The reason I’ bringing up The Color Purple is that on Independence Bookstore Day last Saturday, this book was one of the featured title at my local bookstore, which is in Oakland, California, the very battleground for an episode of censorship. It was decided that a high school honors class was not intellectually mature enough to study the work due to its “sexual and social explicitness, and troubling ideas about race relations, man’s relationship to God, African history, and human sexuality.” And back in 1984, predominant population of Oakland was African American.

[739] Beauty and Sadness – Yasunari Kawabata

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” Even now Oki’s words had not faded from her memory. The dialogue in his novel echoed them and seemed to have taken on a life apart from either Oki or herself. Perhaps the lovers of old were no more, but she had the nostalgic consolation, in the midst of her sadess, that their love was forever enshrined in a work of art. ” (126)

This eloquent and lyrical novel allures to a motif, the strange and nihilistic self-love pf the character Otoko. Ueno Otoko has established to be a successful painter in Kyoto. At age 16 she gave birth to a stillborn child from a forbidden love affair with a married man, Oki Toshio, who is almost twice her age. She managed to escape from mental hospital after her suicide attempt because of her unrequited love for Oki.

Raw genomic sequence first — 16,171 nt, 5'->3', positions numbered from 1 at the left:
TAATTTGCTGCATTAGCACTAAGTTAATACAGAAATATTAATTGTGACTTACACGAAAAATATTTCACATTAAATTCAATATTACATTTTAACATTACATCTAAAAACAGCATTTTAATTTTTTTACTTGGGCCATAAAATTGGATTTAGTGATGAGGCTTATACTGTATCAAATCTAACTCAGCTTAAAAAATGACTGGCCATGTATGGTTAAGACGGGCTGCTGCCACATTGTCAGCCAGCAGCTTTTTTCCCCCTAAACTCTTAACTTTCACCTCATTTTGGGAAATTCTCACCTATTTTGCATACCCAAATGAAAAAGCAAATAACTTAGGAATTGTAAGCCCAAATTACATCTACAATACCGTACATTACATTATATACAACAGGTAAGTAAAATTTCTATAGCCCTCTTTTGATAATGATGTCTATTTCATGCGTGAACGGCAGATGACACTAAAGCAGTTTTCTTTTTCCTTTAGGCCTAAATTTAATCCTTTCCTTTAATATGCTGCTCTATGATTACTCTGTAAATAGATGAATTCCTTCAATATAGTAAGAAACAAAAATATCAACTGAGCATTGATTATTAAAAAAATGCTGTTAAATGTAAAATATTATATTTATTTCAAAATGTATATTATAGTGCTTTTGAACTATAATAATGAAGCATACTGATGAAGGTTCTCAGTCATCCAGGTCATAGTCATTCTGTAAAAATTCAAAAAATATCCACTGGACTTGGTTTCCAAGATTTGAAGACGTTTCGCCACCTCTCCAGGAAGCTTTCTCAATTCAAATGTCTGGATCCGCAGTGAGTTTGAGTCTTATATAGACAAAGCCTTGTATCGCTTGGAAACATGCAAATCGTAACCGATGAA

I suppose even a woman’s hatred is a kind of love. (94)

The novel begins as Oki, now in his mid fifties, is on a train to Kyoto for the New Year’s Eve belling tolling, which gives him an occasion to visit Otoko, whom he has not seen for 24 years. Otoko, too, has remained single and unmarried since the traumatic affair. During the visit, Oki meets Keiko, Otoko’s young portege and lover, in whom he sees the full bloom of Otoko’s lost beauty and passion. His affair with her has been an instrument to his success in literary career—he used the affair with Otoko to write his first novel, which brought hurt and humiliation to Otoko but wealth and fame to himself. Keiko sets out single-mindedly to revenge for Otoko by seducing Oki and his son Taichiro, using her beauty as a weapon.

Kawabata’s story takes place in that ethereal realm that lies between abstraction and reality. In the novel her writes Oki has immortalized his passion for Otaoko. Otoko wants to express her sense of loss, her grief and affection for the child she had never raised in her painting. Keiko wants to prove her love for Otoko by seeking a revenge for her. They are all entwined in this destiny but that neither one of them is comfortable with this destiny. They are all connected in a morbid way, and so their reflections abound, multiply, and reinforce the same locales and images. In a sense, they are lost in the confusion between image and reality.